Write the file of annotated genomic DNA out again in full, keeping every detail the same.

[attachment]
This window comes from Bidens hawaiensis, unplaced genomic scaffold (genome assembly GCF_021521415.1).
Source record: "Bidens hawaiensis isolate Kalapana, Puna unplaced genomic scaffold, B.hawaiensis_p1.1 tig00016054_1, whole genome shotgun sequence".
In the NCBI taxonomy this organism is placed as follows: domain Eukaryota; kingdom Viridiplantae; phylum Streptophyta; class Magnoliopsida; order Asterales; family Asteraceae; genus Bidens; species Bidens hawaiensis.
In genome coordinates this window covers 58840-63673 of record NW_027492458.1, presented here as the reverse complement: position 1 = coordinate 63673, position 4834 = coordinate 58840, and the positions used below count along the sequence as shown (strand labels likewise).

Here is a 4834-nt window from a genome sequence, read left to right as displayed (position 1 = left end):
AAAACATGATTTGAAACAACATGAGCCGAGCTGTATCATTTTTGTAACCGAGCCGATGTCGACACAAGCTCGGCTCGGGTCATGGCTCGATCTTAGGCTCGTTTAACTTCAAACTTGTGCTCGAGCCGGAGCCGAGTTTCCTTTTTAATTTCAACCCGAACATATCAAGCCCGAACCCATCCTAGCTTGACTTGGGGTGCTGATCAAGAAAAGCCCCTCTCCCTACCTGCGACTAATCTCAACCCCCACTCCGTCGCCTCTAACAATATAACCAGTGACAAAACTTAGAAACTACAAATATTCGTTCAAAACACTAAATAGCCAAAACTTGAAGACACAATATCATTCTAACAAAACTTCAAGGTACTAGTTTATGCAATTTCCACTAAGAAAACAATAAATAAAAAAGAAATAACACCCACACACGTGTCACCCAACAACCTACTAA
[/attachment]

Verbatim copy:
This window comes from Bidens hawaiensis, unplaced genomic scaffold (genome assembly GCF_021521415.1).
Source record: "Bidens hawaiensis isolate Kalapana, Puna unplaced genomic scaffold, B.hawaiensis_p1.1 tig00016054_1, whole genome shotgun sequence".
In the NCBI taxonomy this organism is placed as follows: domain Eukaryota; kingdom Viridiplantae; phylum Streptophyta; class Magnoliopsida; order Asterales; family Asteraceae; genus Bidens; species Bidens hawaiensis.
In genome coordinates this window covers 58840-63673 of record NW_027492458.1, presented here as the reverse complement: position 1 = coordinate 63673, position 4834 = coordinate 58840, and the positions used below count along the sequence as shown (strand labels likewise).

Here is a 4834-nt window from a genome sequence, read left to right as displayed (position 1 = left end):
AAAACATGATTTGAAACAACATGAGCCGAGCTGTATCATTTTTGTAACCGAGCCGATGTCGACACAAGCTCGGCTCGGGTCATGGCTCGATCTTAGGCTCGTTTAACTTCAAACTTGTGCTCGAGCCGGAGCCGAGTTTCCTTTTTAATTTCAACCCGAACATATCAAGCCCGAACCCATCCTAGCTTGACTTGGGGTGCTGATCAAGAAAAGCCCCTCTCCCTACCTGCGACTAATCTCAACCCCCACTCCGTCGCCTCTAACAATATAACCAGTGACAAAACTTAGAAACTACAAATATTCGTTCAAAACACTAAATAGCCAAAACTTGAAGACACAATATCATTCTAACAAAACTTCAAGGTACTAGTTTATGCAATTTCCACTAAGAAAACAATAAATAAAAAAGAAATAACACCCACACACGTGTCACCCAACAACCTACTAA